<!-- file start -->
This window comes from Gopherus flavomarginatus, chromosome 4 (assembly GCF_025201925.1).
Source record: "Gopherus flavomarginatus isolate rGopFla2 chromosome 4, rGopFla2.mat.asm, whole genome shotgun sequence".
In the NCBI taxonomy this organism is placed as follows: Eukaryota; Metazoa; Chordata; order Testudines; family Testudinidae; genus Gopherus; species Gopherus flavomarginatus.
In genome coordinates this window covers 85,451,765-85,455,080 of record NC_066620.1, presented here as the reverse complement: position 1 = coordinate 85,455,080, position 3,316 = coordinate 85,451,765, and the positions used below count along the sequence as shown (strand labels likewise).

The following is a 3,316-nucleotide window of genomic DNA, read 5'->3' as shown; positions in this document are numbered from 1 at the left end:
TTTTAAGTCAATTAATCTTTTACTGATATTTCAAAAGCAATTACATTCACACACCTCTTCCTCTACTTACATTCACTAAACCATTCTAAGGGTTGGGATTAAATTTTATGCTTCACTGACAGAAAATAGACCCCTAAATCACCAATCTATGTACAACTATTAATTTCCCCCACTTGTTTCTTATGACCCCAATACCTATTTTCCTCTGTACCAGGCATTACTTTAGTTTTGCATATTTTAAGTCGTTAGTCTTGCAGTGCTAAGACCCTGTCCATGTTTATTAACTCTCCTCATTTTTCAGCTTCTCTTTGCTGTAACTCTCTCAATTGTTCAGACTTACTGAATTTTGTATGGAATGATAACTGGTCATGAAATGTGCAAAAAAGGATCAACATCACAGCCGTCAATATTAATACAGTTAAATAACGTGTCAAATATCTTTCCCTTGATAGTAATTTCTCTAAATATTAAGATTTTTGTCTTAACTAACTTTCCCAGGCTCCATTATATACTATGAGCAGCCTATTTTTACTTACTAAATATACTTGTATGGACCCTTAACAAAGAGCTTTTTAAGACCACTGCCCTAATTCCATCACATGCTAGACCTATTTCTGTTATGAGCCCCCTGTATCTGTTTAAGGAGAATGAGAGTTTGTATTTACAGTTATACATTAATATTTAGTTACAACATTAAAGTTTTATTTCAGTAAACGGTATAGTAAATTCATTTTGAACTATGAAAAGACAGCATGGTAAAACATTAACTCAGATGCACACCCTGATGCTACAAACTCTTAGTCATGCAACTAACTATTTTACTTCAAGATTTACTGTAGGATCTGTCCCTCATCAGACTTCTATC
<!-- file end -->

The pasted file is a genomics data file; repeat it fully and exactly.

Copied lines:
This window comes from Gopherus flavomarginatus, chromosome 4 (assembly GCF_025201925.1).
Source record: "Gopherus flavomarginatus isolate rGopFla2 chromosome 4, rGopFla2.mat.asm, whole genome shotgun sequence".
In the NCBI taxonomy this organism is placed as follows: Eukaryota; Metazoa; Chordata; order Testudines; family Testudinidae; genus Gopherus; species Gopherus flavomarginatus.
In genome coordinates this window covers 85,451,765-85,455,080 of record NC_066620.1, presented here as the reverse complement: position 1 = coordinate 85,455,080, position 3,316 = coordinate 85,451,765, and the positions used below count along the sequence as shown (strand labels likewise).

The following is a 3,316-nucleotide window of genomic DNA, read 5'->3' as shown; positions in this document are numbered from 1 at the left end:
TTTTAAGTCAATTAATCTTTTACTGATATTTCAAAAGCAATTACATTCACACACCTCTTCCTCTACTTACATTCACTAAACCATTCTAAGGGTTGGGATTAAATTTTATGCTTCACTGACAGAAAATAGACCCCTAAATCACCAATCTATGTACAACTATTAATTTCCCCCACTTGTTTCTTATGACCCCAATACCTATTTTCCTCTGTACCAGGCATTACTTTAGTTTTGCATATTTTAAGTCGTTAGTCTTGCAGTGCTAAGACCCTGTCCATGTTTATTAACTCTCCTCATTTTTCAGCTTCTCTTTGCTGTAACTCTCTCAATTGTTCAGACTTACTGAATTTTGTATGGAATGATAACTGGTCATGAAATGTGCAAAAAAGGATCAACATCACAGCCGTCAATATTAATACAGTTAAATAACGTGTCAAATATCTTTCCCTTGATAGTAATTTCTCTAAATATTAAGATTTTTGTCTTAACTAACTTTCCCAGGCTCCATTATATACTATGAGCAGCCTATTTTTACTTACTAAATATACTTGTATGGACCCTTAACAAAGAGCTTTTTAAGACCACTGCCCTAATTCCATCACATGCTAGACCTATTTCTGTTATGAGCCCCCTGTATCTGTTTAAGGAGAATGAGAGTTTGTATTTACAGTTATACATTAATATTTAGTTACAACATTAAAGTTTTATTTCAGTAAACGGTATAGTAAATTCATTTTGAACTATGAAAAGACAGCATGGTAAAACATTAACTCAGATGCACACCCTGATGCTACAAACTCTTAGTCATGCAACTAACTATTTTACTTCAAGATTTACTGTAGGATCTGTCCCTCATCAGACTTCTATC